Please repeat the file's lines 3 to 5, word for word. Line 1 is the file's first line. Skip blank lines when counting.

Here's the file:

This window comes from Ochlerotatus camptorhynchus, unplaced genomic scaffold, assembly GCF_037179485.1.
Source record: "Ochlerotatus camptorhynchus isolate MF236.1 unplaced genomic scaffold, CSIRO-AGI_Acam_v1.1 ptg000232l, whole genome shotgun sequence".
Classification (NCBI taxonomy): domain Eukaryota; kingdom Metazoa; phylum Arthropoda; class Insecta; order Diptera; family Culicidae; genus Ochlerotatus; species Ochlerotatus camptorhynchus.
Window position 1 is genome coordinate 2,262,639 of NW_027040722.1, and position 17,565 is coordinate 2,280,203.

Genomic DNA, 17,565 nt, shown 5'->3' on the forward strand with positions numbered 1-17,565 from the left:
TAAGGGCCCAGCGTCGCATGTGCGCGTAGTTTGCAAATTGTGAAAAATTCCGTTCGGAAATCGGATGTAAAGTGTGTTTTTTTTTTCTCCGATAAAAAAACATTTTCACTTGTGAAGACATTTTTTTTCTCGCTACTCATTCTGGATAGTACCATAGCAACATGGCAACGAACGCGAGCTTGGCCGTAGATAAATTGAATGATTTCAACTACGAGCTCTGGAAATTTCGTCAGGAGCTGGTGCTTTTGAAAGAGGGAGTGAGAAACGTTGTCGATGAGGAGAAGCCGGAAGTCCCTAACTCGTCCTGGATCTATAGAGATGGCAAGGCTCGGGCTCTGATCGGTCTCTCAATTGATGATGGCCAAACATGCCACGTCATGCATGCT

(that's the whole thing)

Classification (NCBI taxonomy): domain Eukaryota; kingdom Metazoa; phylum Arthropoda; class Insecta; order Diptera; family Culicidae; genus Ochlerotatus; species Ochlerotatus camptorhynchus.
Window position 1 is genome coordinate 2,262,639 of NW_027040722.1, and position 17,565 is coordinate 2,280,203.

Genomic DNA, 17,565 nt, shown 5'->3' on the forward strand with positions numbered 1-17,565 from the left: